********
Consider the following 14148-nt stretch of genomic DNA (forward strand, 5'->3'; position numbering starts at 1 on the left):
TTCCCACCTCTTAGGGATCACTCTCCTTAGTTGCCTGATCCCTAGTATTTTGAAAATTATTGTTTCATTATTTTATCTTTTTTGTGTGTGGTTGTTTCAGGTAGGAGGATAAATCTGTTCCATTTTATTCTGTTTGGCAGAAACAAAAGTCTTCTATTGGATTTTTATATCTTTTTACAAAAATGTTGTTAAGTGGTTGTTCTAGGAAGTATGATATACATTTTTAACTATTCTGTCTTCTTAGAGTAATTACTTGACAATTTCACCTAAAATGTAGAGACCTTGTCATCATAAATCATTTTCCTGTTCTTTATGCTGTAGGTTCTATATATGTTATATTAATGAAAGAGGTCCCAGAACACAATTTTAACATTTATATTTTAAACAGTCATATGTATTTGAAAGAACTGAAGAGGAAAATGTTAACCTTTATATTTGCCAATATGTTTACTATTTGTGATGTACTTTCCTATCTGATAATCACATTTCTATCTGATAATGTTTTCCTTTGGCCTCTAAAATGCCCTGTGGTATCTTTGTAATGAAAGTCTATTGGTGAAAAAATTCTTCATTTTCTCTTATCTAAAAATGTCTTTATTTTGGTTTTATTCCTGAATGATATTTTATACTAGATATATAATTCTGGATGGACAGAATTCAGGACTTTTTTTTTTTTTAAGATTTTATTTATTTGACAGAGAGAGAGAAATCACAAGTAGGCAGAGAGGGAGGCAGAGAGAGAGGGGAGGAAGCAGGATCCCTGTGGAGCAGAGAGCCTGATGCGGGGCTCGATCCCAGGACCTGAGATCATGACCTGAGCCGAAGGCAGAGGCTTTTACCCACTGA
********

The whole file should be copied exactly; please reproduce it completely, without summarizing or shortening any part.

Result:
Consider the following 14148-nt stretch of genomic DNA (forward strand, 5'->3'; position numbering starts at 1 on the left):
TTCCCACCTCTTAGGGATCACTCTCCTTAGTTGCCTGATCCCTAGTATTTTGAAAATTATTGTTTCATTATTTTATCTTTTTTGTGTGTGGTTGTTTCAGGTAGGAGGATAAATCTGTTCCATTTTATTCTGTTTGGCAGAAACAAAAGTCTTCTATTGGATTTTTATATCTTTTTACAAAAATGTTGTTAAGTGGTTGTTCTAGGAAGTATGATATACATTTTTAACTATTCTGTCTTCTTAGAGTAATTACTTGACAATTTCACCTAAAATGTAGAGACCTTGTCATCATAAATCATTTTCCTGTTCTTTATGCTGTAGGTTCTATATATGTTATATTAATGAAAGAGGTCCCAGAACACAATTTTAACATTTATATTTTAAACAGTCATATGTATTTGAAAGAACTGAAGAGGAAAATGTTAACCTTTATATTTGCCAATATGTTTACTATTTGTGATGTACTTTCCTATCTGATAATCACATTTCTATCTGATAATGTTTTCCTTTGGCCTCTAAAATGCCCTGTGGTATCTTTGTAATGAAAGTCTATTGGTGAAAAAATTCTTCATTTTCTCTTATCTAAAAATGTCTTTATTTTGGTTTTATTCCTGAATGATATTTTATACTAGATATATAATTCTGGATGGACAGAATTCAGGACTTTTTTTTTTTTTAAGATTTTATTTATTTGACAGAGAGAGAGAAATCACAAGTAGGCAGAGAGGGAGGCAGAGAGAGAGGGGAGGAAGCAGGATCCCTGTGGAGCAGAGAGCCTGATGCGGGGCTCGATCCCAGGACCTGAGATCATGACCTGAGCCGAAGGCAGAGGCTTTTACCCACTGA